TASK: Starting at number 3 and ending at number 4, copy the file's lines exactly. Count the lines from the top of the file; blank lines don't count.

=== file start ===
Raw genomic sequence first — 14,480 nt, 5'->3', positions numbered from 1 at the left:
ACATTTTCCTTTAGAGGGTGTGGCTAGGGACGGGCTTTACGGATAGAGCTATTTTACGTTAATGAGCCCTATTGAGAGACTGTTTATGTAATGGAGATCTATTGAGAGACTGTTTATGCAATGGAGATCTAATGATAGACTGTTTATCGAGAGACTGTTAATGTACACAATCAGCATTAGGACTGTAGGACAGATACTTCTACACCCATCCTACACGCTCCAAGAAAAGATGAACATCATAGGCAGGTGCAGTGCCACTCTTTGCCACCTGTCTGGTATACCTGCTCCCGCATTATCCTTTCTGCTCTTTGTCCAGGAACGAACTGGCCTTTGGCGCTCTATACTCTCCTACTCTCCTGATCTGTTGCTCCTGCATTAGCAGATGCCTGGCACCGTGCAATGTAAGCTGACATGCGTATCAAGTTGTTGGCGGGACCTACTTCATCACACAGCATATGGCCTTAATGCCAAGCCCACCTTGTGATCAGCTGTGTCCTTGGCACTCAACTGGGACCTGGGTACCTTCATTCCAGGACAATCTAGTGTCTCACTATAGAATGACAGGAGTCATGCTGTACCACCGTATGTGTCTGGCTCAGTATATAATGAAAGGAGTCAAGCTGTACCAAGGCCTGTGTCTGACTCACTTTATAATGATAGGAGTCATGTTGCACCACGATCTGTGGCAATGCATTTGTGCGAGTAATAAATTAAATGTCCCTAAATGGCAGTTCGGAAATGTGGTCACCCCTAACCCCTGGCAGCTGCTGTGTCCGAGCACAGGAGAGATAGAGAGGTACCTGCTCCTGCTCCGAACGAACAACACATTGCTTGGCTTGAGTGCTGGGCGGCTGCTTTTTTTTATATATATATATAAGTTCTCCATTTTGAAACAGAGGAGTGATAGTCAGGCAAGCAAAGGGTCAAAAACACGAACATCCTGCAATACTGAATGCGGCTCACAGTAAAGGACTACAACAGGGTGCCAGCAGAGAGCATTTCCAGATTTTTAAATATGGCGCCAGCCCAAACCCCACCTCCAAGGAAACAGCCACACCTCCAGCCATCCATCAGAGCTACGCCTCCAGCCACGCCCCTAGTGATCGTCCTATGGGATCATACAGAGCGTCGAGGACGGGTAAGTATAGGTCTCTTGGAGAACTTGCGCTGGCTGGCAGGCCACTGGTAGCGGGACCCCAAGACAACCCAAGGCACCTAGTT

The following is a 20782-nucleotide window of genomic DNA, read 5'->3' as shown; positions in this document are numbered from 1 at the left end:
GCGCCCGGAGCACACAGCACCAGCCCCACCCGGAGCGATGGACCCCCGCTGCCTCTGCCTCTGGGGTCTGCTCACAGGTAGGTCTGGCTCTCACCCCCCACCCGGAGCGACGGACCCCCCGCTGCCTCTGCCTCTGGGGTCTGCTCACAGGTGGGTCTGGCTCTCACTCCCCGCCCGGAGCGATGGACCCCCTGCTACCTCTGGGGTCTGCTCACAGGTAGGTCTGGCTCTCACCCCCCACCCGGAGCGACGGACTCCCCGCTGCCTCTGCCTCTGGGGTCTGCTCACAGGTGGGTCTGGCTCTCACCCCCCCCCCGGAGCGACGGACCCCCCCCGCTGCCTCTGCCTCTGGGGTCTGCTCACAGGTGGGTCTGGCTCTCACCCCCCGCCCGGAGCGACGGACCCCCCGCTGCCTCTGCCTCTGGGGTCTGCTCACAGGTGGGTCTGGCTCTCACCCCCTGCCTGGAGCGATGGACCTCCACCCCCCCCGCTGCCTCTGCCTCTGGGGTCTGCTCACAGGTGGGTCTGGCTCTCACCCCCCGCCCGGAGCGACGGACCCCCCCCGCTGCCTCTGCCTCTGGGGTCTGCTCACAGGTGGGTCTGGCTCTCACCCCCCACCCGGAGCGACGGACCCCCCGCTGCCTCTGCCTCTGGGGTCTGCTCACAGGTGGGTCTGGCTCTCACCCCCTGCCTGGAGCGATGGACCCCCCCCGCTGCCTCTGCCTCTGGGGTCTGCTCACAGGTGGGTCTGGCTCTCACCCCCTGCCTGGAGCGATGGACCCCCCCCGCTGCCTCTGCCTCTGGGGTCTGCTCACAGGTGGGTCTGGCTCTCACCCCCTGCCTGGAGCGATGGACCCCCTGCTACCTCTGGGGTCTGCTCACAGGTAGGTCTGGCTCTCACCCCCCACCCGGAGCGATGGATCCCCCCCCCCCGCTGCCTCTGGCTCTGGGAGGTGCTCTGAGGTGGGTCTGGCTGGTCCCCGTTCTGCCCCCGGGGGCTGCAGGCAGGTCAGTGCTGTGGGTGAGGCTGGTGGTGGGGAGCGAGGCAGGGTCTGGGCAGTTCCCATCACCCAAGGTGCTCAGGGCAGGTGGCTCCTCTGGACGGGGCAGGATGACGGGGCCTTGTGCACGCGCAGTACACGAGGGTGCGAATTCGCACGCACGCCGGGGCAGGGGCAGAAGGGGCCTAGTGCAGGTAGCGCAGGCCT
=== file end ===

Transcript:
The following is a 20782-nucleotide window of genomic DNA, read 5'->3' as shown; positions in this document are numbered from 1 at the left end:
GCGCCCGGAGCACACAGCACCAGCCCCACCCGGAGCGATGGACCCCCGCTGCCTCTGCCTCTGGGGTCTGCTCACAGGTAGGTCTGGCTCTCACCCCCCACCCGGAGCGACGGACCCCCCGCTGCCTCTGCCTCTGGGGTCTGCTCACAGGTGGGTCTGGCTCTCACTCCCCGCCCGGAGCGATGGACCCCCTGCTACCTCTGGGGTCTGCTCACAGGTAGGTCTGGCTCTCACCCCCCACCCGGAGCGACGGACTCCCCGCTGCCTCTGCCTCTGGGGTCTGCTCACAGGTGGGTCTGGCTCTCACCCCCCCCCCGGAGCGACGGACCCCCCCCGCTGCCTCTGCCTCTGGGGTCTGCTCACAGGTGGGTCTGGCTCTCACCCCCCGCCCGGAGCGACGGACCCCCCGCTGCCTCTGCCTCTGGGGTCTGCTCACAGGTGGGTCTGGCTCTCACCCCCTGCCTGGAGCGATGGACCTCCACCCCCCCCGCTGCCTCTGCCTCTGGGGTCTGCTCACAGGTGGGTCTGGCTCTCACCCCCCGCCCGGAGCGACGGACCCCCCCCGCTGCCTCTGCCTCTGGGGTCTGCTCACAGGTGGGTCTGGCTCTCACCCCCCACCCGGAGCGACGGACCCCCCGCTGCCTCTGCCTCTGGGGTCTGCTCACAGGTGGGTCTGGCTCTCACCCCCTGCCTGGAGCGATGGACCCCCCCCGCTGCCTCTGCCTCTGGGGTCTGCTCACAGGTGGGTCTGGCTCTCACCCCCTGCCTGGAGCGATGGACCCCCCCCGCTGCCTCTGCCTCTGGGGTCTGCTCACAGGTGGGTCTGGCTCTCACCCCCTGCCTGGAGCGATGGACCCCCTGCTACCTCTGGGGTCTGCTCACAGGTAGGTCTGGCTCTCACCCCCCACCCGGAGCGATGGATCCCCCCCCCCCGCTGCCTCTGGCTCTGGGAGGTGCTCTGAGGTGGGTCTGGCTGGTCCCCGTTCTGCCCCCGGGGGCTGCAGGCAGGTCAGTGCTGTGGGTGAGGCTGGTGGTGGGGAGCGAGGCAGGGTCTGGGCAGTTCCCATCACCCAAGGTGCTCAGGGCAGGTGGCTCCTCTGGACGGGGCAGGATGACGGGGCCTTGTGCACGCGCAGTACACGAGGGTGCGAATTCGCACGCACGCCGGGGCAGGGGCAGAAGGGGCCTAGTGCAGGTAGCGCAGGCCT